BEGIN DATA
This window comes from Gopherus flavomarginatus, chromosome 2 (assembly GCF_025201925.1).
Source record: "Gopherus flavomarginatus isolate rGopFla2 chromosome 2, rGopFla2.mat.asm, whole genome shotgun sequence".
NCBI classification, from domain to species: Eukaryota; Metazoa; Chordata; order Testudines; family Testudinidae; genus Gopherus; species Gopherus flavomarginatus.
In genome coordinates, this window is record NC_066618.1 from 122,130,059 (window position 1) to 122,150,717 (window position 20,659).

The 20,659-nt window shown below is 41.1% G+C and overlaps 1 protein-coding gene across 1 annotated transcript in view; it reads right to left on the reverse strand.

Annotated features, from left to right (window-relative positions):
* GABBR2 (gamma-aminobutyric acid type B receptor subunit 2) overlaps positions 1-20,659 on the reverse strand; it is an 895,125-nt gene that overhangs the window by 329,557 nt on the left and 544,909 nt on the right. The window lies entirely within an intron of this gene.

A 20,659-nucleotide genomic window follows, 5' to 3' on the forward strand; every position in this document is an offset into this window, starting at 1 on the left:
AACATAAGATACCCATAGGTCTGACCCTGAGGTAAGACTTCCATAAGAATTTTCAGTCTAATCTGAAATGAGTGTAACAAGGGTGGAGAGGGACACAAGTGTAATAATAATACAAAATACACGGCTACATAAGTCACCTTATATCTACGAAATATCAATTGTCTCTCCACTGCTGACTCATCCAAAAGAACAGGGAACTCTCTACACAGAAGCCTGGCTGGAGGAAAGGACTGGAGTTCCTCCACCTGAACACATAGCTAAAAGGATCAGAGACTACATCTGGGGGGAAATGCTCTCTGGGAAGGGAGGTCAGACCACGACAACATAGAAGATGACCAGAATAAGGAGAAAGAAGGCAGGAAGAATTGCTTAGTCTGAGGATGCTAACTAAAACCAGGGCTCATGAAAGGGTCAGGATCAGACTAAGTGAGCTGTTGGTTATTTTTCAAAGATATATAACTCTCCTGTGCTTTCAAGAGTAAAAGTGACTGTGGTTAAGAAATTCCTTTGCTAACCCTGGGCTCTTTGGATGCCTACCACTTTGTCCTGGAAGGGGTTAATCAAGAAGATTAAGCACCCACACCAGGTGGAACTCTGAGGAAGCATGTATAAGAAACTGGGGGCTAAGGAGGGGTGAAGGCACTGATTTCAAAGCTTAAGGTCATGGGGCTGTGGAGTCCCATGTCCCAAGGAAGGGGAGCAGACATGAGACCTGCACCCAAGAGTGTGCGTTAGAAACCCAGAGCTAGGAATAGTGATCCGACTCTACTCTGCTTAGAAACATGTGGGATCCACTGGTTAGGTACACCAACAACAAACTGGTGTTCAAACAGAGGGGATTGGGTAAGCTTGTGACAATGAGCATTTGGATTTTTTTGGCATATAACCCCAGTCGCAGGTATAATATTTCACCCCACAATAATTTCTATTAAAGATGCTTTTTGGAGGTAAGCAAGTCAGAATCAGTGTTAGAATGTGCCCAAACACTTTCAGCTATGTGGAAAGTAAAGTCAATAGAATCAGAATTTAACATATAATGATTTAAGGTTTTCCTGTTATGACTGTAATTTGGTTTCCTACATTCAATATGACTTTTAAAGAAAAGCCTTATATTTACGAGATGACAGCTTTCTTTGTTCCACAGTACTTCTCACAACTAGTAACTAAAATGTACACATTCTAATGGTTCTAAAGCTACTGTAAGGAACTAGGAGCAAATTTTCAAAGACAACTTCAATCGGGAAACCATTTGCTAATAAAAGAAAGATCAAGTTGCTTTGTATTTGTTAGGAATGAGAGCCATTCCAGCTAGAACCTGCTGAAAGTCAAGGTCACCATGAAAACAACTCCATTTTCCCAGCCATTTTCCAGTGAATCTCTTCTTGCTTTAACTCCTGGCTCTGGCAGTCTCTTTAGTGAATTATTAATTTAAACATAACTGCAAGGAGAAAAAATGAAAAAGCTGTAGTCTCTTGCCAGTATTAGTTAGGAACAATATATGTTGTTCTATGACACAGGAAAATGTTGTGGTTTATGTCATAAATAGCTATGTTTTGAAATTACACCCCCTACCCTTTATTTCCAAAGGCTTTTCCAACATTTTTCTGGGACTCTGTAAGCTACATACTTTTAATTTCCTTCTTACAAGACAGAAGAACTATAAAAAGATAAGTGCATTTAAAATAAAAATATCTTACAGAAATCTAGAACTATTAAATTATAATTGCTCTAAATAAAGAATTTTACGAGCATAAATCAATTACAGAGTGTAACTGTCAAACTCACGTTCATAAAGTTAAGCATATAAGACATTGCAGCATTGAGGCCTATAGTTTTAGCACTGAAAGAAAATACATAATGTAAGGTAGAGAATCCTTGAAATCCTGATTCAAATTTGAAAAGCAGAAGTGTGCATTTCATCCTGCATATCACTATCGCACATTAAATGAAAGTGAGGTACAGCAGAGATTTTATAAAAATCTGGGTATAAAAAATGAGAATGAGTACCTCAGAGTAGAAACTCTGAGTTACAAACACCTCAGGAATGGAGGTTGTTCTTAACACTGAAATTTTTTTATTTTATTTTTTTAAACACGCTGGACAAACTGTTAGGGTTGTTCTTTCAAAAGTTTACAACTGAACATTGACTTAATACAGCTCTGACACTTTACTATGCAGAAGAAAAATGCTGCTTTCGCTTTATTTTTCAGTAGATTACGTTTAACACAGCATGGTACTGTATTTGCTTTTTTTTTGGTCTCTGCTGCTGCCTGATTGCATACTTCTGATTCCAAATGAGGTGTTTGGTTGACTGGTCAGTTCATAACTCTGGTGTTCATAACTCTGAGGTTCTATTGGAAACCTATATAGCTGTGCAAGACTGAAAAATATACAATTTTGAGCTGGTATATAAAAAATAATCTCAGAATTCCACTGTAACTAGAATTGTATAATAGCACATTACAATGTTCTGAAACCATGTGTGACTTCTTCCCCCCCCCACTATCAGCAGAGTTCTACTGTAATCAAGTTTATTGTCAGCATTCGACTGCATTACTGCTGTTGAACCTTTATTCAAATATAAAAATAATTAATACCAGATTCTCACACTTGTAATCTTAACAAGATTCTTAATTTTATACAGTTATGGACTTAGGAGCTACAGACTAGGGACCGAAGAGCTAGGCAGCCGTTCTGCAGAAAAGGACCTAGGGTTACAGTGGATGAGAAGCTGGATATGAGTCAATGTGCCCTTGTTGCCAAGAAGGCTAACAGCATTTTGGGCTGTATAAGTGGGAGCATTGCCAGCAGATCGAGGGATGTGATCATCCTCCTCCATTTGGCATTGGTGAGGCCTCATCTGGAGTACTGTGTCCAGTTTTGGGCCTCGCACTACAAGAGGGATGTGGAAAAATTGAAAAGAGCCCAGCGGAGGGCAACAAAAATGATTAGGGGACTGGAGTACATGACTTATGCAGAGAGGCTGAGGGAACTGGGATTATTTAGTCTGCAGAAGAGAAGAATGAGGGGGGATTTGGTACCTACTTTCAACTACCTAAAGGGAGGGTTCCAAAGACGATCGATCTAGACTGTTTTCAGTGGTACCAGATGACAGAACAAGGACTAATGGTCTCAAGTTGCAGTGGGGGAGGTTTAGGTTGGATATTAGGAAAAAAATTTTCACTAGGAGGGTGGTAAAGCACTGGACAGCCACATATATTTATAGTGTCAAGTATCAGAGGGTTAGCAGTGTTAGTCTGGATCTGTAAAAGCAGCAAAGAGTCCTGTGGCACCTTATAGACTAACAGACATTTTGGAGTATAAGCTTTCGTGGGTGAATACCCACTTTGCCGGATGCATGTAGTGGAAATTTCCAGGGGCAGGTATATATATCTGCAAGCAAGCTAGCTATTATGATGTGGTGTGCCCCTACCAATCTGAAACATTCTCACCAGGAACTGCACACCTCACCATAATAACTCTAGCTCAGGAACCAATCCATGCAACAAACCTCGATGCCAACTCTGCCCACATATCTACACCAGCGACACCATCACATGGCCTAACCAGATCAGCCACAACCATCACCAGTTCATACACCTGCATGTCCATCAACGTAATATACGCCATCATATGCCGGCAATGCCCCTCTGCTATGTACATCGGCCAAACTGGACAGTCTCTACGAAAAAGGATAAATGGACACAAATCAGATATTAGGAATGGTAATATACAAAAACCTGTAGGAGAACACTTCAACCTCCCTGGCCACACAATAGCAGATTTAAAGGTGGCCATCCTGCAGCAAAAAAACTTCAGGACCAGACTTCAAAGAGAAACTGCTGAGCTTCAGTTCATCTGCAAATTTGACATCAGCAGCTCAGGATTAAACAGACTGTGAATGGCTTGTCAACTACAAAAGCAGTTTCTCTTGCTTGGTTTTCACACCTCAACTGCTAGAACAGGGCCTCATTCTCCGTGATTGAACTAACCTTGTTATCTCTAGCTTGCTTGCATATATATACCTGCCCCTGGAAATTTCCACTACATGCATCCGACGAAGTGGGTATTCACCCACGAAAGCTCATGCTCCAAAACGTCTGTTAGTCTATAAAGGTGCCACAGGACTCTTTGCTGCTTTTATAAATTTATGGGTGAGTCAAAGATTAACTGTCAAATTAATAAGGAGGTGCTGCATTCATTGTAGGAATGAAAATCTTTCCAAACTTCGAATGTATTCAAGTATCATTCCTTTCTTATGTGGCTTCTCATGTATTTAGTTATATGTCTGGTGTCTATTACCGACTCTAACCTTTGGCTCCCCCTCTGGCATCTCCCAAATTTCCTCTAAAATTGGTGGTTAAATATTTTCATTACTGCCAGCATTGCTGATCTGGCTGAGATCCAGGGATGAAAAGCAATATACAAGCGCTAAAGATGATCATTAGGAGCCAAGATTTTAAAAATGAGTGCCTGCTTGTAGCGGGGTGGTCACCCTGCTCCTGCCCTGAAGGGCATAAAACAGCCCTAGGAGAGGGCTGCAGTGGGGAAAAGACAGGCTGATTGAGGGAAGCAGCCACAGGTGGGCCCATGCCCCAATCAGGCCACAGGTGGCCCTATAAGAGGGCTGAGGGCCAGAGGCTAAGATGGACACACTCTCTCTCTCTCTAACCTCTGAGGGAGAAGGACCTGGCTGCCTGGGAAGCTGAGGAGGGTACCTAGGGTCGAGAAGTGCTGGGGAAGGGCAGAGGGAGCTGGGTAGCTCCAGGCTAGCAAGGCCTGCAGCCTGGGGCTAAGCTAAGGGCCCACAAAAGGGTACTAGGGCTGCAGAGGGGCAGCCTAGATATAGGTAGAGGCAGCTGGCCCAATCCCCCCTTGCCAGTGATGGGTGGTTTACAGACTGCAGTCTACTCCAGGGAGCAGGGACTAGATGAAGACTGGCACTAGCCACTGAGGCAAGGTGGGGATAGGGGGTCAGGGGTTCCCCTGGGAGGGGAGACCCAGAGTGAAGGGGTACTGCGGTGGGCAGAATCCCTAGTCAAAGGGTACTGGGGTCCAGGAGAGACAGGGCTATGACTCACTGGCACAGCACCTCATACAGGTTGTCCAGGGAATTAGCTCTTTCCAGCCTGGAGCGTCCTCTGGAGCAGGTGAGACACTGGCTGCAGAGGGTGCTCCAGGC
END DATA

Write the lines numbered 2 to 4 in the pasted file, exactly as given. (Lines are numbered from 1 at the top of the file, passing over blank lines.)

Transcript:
Source record: "Gopherus flavomarginatus isolate rGopFla2 chromosome 2, rGopFla2.mat.asm, whole genome shotgun sequence".
NCBI classification, from domain to species: Eukaryota; Metazoa; Chordata; order Testudines; family Testudinidae; genus Gopherus; species Gopherus flavomarginatus.
In genome coordinates, this window is record NC_066618.1 from 122,130,059 (window position 1) to 122,150,717 (window position 20,659).